Main Question: What are some appropriate strategies for helping someone formulating a political question that is actually appropriate to ask on this community site?

Most of the time I think it is important for people to understand why someone may want to ask such a question that maybe doesn't have a law or political science background.

Hence, I like to explain for the sake of context why I am asking a question so others with the same thought that didn't ask perhaps because they thought it was too stupid for this place can perhaps see it's fine to be curious and ask.

Why and Context

Time and time again I find myself asking what I think are legitimate political questions that people with no political science or law background are just curious to know and these questions just seem like "common sense" type questions regular people should be asking here for the more political experts and enthusiasts to answer and provide feedback.

However when I post those many times on this community I start taking downvotes, I ask people to help me understand how to fix the question to make it more appropriate, and so forth.

Sometimes I go through several edited variations and finally get it right and sometimes I am able to delete the original question I asked and word it the more appropriately to be correct for this site.

There are absolutely many more millions of US Citizens for example without US law and political science backgrounds that are voting elected officials into office than the voters with those sort of backgrounds.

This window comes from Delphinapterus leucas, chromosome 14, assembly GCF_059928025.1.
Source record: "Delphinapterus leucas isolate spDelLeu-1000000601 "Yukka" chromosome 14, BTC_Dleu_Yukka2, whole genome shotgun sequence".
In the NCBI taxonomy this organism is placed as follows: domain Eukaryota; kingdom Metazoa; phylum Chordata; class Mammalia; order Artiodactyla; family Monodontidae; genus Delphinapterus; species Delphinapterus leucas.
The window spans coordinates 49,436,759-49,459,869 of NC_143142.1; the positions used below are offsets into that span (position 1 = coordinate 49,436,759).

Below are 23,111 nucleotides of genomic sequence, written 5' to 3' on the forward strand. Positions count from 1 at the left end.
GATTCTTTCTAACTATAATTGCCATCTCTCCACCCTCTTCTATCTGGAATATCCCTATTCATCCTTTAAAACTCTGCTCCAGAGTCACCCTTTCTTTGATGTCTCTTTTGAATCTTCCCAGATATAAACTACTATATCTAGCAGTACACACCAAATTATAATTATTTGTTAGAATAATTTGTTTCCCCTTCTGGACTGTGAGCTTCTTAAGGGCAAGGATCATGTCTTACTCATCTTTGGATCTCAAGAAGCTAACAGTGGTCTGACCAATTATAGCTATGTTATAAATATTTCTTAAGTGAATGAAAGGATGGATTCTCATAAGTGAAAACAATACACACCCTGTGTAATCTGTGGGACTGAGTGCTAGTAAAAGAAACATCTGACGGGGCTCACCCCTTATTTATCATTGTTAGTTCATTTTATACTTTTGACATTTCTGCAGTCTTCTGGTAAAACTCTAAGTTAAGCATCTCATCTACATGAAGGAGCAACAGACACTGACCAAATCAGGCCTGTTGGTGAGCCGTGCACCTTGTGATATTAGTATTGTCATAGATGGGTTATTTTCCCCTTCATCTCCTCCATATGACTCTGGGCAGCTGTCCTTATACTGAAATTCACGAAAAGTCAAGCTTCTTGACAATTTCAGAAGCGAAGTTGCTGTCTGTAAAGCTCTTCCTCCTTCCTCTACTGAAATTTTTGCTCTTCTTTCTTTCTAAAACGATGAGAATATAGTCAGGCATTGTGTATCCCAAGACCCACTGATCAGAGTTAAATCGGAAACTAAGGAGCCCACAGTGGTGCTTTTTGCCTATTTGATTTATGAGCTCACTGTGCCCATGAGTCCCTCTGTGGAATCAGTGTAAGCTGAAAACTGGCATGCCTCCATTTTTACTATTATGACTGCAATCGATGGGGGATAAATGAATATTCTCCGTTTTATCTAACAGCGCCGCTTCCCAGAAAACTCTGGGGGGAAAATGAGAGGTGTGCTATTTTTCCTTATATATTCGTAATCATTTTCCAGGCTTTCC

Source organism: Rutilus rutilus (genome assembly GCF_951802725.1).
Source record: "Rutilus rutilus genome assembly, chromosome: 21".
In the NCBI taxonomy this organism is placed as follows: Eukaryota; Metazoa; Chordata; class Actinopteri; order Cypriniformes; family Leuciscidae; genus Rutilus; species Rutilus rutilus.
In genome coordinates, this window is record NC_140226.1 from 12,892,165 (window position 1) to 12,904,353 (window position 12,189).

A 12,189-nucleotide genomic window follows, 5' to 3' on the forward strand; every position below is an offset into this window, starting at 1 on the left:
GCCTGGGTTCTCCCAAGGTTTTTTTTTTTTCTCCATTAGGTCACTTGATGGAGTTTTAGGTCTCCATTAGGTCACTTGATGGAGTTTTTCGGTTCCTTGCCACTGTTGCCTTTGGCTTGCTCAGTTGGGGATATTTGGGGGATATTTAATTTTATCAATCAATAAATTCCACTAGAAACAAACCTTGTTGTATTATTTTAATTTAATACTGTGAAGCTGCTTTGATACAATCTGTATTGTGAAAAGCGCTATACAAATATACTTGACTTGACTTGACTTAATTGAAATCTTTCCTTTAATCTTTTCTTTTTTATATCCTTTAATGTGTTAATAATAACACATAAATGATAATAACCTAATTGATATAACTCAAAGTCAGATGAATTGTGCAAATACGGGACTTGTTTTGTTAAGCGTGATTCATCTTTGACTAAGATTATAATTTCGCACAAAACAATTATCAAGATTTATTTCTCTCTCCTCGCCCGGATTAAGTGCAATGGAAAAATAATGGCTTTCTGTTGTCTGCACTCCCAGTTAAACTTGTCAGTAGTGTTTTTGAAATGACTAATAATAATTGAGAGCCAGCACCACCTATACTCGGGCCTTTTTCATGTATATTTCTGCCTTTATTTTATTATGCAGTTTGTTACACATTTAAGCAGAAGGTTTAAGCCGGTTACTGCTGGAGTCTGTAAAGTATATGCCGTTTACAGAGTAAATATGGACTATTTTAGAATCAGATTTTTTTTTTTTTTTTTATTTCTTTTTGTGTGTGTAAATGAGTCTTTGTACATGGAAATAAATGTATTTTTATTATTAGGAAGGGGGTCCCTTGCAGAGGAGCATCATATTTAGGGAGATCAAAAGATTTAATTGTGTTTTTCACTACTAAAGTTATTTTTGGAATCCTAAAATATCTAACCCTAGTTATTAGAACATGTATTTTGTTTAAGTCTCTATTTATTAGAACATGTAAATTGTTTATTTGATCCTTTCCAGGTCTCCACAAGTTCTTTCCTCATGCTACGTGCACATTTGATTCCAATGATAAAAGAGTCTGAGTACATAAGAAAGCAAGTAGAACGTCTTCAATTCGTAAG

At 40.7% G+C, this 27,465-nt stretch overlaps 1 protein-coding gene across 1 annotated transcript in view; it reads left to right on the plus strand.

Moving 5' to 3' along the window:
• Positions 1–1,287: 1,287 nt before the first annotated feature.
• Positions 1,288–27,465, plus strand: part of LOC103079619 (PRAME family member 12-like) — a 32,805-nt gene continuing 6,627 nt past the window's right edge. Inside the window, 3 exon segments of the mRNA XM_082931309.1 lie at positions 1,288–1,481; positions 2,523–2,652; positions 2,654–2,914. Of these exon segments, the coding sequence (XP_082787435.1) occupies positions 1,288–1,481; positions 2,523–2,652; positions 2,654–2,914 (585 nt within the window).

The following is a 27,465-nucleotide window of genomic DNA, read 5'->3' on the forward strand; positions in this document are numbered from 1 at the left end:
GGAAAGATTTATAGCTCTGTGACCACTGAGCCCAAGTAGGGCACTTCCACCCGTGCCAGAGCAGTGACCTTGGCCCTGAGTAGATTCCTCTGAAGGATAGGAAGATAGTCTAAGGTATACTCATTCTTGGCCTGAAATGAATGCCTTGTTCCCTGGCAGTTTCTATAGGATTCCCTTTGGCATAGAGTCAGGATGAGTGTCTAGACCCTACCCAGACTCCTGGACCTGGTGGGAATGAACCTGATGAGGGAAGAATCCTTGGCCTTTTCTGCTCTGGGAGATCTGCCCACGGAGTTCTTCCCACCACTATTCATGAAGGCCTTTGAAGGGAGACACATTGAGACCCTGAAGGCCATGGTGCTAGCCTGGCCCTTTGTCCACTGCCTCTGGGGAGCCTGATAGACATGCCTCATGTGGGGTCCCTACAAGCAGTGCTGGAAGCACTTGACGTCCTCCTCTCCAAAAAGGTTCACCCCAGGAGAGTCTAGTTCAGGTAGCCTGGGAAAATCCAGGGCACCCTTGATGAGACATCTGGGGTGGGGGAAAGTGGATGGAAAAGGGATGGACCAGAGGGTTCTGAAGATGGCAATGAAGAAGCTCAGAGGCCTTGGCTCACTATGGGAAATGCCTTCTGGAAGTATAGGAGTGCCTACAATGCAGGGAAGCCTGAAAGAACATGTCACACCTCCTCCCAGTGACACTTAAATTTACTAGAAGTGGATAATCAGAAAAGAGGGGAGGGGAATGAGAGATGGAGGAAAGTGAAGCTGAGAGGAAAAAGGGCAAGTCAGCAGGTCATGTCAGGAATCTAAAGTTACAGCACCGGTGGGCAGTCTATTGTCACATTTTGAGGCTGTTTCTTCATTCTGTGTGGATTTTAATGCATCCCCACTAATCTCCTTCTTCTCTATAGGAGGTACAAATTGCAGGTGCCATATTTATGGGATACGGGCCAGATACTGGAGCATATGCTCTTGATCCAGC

So I feel it is way more important for regular common sense type political questions to be asked and to be answered for clarity for these people rather than making as most appropriate to be 100% unable to be scrutinized for being written in a way that is not appropriate for this site.

Obviously there are more political people lurking around here that understand these things way more than the average person so this is why I take so much heat in some of the questions I've asked. Some seem to have been on the fence and some seem to be way off and some were so way off when originally asked that by the time I may get it somewhat right, I have tons of downvotes and answers on it already and I cannot just delete and ask the same question again.

So then finally comes in a regular person that perhaps is curious of this same sort of common sense layman political question that wants to know and sees a correlated post (finally fixed edit 22) but with slews of downvotes. Thus they perhaps interpret that that must not be a question they should be looking at or take serious or ask themselves somewhat differently and it just discourages them from participating here.

These scenarios seem like a pure disservice to the Politics community here basically hindering what could be many many more regular non-law non-PS people participating in this community and ultimately oppressing this sort of information from being posted for others to see.

I was thinking of perhaps...

  • Coordinating with a mod to have a non-meta I ask initially be locked so I can later delete and ensure no answer are posted until I get it right to ask in a new question appropriately.
  • Asking my question on meta first even though it's perhaps not really a meta question and less people go there that the non-meta main site so less feedback.
  • Posting on this community's chat for people to provide feedback but way less people go there and would provide less feedback.
  • Asked for some sort of feature request that would allow such pre question formulation to make it appropriate with as much exposure as the main non-meta site gets.